There are over a thousand political prisoners in Cuba, the most in the region. Hundreds of people have been sentenced merely for taping protests or defending themselves against brutal crackdowns during which shots were fired. In one instance, a young man died after being shot in the back.

10. Sitting Down with Biden

Lastly, this Castro figurehead announced that he is willing to talk with Biden even though throughout the interview he described the U.S. government as arrogant, stubborn and corrupt. He also stated that the purpose of this negotiation would be to end sanctions while stipulating that Cuba would not make a single concession. His facial expression betrayed a visceral hatred towards those he called perverts as well as towards the Cuban exile community living in the United States.

This time, Díaz-Canel did not play his usual hand. He didn’t need to. Ramonet was his teleprompter, continually nodding, completing his sentences and generally being extremely accommodating. This time, Ramonet was his card.

*Translator’s note: An acronym for a group of emerging market countries that includes Brazil, Russia, India, China, South Africa. It seeks to deepen ties between member states and foster economic cooperation and expansion. Its goal is to serve as a counterbalance to traditional Western influence.

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COLLABORATE WITH OUR WORKThe 14ymedio team is committed to practicing serious journalism that reflects Cuba’s reality in all its depth. Thank you for joining us on this long journey. We invite you to continue supporting us by becoming a member of 14ymedio now. Together we can continue transforming journalism in Cuba.

12 Historical Moments Reported Live by ’14ymedio’

The 14ymedio Editorial Team considers July 11, 2021 to be the most notable moment we have covered as a media outlet. / Facebook
1. The Announcement of the “Thaw”
Telephone conversation between Barack Obama and Raúl Castro released by the White House to illustrate the beginning of the ‘thaw’. / White House
2. Reopening of Embassies

The next step to the thaw, as logical as it was historic, was the reopening of embassies in Washington and Havana. It was in the summer of 2015, under an inclement sun and in two events that brought together officials in the United States and curious people in Cuba. The Cuban flag was raised in July, in the presence of the Foreign Minister, Bruno Rodríguez, who thanked Obama for his call to Congress to eliminate the embargo laws. A month later, it was the turn of the headquarters in the capital of the Island, with the presence of Secretary of State John Kerry. 14ymedio, stationed at the entrance, also reported the event in a live-stream.

The Cuban flag flew again at its diplomatic headquarters in Washington, after a solemn ceremony led by the Cuban Foreign Minister, Bruno Rodríguez, and attended by more than 500 guests. / 14ymedio
3. Obama’s Visit to Cuba

The first visit by a US president to Cuba in almost a century, in March 2016, deserved a great display: a challenge for a small newspaper like 14ymedio which, however, did not miss the event with a wide variety of pieces. We created photographic galleries with the preparations for the visit; we went out among the Havana residents, armed with their stars and stripes flags, to ask their opinions; we had expert analysis and we published — with the support of international agencies — all the information about official acts. In addition, one of our collaborators, Miriam Celaya, was among those attending the meeting of the American president with civil society. That trip left a photo for history: that of a smiling Raúl Castro raising Obama’s reluctant arm.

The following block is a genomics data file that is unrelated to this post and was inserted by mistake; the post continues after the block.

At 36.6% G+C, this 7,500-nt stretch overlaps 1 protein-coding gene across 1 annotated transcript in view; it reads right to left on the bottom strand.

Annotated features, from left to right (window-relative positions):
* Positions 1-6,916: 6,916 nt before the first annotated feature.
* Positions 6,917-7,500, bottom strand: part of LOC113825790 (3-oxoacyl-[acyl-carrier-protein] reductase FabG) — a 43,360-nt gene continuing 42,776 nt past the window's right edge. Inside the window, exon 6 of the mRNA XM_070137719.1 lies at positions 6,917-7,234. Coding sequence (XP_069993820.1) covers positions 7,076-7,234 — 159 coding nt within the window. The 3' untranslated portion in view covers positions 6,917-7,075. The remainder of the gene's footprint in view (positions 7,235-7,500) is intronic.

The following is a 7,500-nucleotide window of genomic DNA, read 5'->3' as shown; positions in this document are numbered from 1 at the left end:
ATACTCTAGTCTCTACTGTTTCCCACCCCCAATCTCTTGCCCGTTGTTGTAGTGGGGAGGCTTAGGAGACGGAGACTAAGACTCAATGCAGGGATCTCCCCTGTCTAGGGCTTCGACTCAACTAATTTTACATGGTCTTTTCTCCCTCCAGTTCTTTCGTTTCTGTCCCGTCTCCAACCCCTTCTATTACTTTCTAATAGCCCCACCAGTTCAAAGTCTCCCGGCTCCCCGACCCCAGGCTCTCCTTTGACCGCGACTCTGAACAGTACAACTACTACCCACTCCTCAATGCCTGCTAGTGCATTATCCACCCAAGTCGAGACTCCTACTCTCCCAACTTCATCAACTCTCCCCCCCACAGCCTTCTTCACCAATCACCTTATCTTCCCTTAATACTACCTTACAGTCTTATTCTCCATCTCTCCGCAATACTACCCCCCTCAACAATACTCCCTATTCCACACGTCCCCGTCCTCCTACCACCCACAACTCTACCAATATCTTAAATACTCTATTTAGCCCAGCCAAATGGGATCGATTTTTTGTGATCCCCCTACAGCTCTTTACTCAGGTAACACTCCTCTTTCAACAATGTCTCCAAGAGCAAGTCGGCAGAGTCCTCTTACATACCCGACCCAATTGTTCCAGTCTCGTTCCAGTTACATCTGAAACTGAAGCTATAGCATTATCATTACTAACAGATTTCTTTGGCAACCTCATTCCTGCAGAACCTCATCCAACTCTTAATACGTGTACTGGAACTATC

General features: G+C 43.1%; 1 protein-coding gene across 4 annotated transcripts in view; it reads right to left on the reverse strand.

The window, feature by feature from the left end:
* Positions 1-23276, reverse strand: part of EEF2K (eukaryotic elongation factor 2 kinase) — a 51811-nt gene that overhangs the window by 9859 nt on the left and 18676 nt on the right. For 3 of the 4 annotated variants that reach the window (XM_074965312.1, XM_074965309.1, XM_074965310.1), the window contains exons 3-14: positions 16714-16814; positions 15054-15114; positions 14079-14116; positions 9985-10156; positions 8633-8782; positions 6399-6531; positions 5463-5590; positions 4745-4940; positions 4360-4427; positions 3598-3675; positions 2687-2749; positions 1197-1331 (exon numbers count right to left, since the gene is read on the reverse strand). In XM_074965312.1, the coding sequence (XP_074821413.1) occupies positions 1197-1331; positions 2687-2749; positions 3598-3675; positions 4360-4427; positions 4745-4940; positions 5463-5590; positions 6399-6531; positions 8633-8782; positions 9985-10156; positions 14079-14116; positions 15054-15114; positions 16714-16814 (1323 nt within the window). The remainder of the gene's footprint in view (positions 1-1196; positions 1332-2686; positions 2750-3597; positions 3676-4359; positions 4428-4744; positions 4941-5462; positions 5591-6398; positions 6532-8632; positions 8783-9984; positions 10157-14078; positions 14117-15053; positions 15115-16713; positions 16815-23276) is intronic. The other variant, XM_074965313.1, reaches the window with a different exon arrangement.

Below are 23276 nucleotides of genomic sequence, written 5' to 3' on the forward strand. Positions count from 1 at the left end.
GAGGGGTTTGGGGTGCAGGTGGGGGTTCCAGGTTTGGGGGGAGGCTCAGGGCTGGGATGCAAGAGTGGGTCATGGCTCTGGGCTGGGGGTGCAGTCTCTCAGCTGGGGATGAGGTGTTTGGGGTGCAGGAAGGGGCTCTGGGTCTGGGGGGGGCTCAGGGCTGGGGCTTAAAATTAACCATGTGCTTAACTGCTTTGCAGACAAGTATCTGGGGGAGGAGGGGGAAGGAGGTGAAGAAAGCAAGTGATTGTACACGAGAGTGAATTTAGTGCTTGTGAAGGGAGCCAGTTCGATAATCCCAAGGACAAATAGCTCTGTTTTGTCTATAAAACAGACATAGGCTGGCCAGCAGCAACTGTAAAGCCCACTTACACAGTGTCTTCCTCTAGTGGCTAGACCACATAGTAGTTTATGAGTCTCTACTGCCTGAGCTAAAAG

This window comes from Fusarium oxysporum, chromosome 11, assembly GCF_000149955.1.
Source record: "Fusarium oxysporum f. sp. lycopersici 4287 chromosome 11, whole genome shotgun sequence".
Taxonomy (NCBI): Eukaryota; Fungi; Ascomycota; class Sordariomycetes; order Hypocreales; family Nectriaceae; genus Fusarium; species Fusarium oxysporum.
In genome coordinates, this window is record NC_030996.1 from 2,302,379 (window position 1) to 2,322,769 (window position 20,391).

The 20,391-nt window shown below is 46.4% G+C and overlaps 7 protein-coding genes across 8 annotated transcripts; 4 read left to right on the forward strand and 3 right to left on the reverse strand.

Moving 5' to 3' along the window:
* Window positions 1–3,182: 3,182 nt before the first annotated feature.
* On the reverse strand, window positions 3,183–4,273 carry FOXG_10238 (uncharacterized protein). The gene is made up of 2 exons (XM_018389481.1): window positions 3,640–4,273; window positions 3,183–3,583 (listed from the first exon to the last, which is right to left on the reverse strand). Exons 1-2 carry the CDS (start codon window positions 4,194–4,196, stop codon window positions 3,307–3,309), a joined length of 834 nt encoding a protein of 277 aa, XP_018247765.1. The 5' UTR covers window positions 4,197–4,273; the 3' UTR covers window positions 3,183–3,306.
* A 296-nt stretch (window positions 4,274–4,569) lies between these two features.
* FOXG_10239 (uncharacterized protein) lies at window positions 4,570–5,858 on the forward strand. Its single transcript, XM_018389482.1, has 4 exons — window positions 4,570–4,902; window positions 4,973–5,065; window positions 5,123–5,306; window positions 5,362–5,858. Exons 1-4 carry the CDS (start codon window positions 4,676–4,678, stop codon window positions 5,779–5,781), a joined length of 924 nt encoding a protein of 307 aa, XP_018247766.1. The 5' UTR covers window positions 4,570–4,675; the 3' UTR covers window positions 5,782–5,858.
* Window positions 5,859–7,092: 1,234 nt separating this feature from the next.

Raul Castro tried to photograph himself raising Obama’s arm, who was resisting, smiling, but visibly uncomfortable. / EFE
4. The Massive Rolling Stones Concert

The most powerful Western leader in the world had barely left when their satanic majesties took over. The Rolling Stones concert in Havana, on March 25, 2016, brought together almost 1.2 million attendees if we add the continue reading

700,000 who got into the area set up in the Ciudad Deportiva and another 500,000 who watched it from the outskirts. There was a thirst for a group banned by the Revolution and the band delivered from the first “good night, my people from Cuba” pronounced by Mick Jagger who, as always, gave his all during the two-hour performance. There is even a film about the event, Havana Moon.

The audience during The Rolling Stones concert. / 14ymedio
5. The Death of Fidel Castro

The night of November 25, 2016 in Havana, early morning in Madrid. The two newsrooms of 14ymedio coordinate to provide uninterrupted follow-up to one of the most anticipated news stories, for different reasons, in the entire world. This newspaper opted for a headline that was as simple as it was direct and forceful at that time: Fidel Castro is dead. The leader of the Cuban Revolution, the megalomaniacal leader who turned the Island into a great prison, was gone forever. In the midst of control, repression and surveillance, we followed the delegation that toured the Island to begin a new era in Cuba. Life without Fidel.

Funeral procession with the remains of Fidel Castro on his journey to Santiago. / EFE
6. The Arrival of Mobile Internet

In 2018 another milestone occurred in modern Cuba. When the world had been surfing the Internet with their cell phones for more than a decade, Cubans were finally able to use that service starting December 6 and, like almost everything, the process was slow. The first lucky ones were those who had a number starting with 52 and 53; then those with